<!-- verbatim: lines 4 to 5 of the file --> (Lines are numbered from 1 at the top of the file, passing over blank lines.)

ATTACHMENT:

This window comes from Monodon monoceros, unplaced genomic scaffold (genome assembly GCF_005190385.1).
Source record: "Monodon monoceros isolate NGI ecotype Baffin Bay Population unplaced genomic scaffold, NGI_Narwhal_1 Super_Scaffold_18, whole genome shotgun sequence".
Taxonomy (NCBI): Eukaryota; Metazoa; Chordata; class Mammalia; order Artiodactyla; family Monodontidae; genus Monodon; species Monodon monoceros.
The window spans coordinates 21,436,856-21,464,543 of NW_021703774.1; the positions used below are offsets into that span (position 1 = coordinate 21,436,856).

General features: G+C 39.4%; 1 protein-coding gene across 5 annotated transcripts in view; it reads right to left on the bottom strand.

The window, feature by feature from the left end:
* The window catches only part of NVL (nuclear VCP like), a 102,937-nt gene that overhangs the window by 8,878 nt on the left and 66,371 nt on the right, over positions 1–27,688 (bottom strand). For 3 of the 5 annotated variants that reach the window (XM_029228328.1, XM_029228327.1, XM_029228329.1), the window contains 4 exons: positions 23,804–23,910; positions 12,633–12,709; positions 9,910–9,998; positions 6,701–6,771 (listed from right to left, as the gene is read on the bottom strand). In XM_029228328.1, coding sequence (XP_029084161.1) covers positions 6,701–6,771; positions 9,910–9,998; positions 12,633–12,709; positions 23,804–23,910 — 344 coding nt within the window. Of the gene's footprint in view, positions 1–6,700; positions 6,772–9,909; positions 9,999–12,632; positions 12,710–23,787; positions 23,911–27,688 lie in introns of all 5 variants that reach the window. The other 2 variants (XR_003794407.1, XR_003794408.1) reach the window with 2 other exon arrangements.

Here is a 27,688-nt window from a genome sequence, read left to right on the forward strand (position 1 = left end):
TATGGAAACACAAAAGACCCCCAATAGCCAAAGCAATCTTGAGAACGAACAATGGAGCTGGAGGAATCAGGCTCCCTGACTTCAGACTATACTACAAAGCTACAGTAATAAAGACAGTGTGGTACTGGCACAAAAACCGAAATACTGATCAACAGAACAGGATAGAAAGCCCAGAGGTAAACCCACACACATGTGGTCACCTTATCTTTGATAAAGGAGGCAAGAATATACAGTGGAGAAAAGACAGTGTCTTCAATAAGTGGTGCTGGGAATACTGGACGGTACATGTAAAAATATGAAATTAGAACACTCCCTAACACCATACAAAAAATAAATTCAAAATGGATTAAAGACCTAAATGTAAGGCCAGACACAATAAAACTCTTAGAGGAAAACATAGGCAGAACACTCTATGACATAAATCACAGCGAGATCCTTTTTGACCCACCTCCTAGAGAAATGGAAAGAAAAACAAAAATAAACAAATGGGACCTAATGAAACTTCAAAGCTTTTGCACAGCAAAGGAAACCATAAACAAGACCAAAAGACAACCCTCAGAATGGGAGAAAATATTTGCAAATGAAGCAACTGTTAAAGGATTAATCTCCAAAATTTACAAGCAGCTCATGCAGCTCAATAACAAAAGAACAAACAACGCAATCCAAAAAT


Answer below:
The window spans coordinates 21,436,856-21,464,543 of NW_021703774.1; the positions used below are offsets into that span (position 1 = coordinate 21,436,856).

General features: G+C 39.4%; 1 protein-coding gene across 5 annotated transcripts in view; it reads right to left on the bottom strand.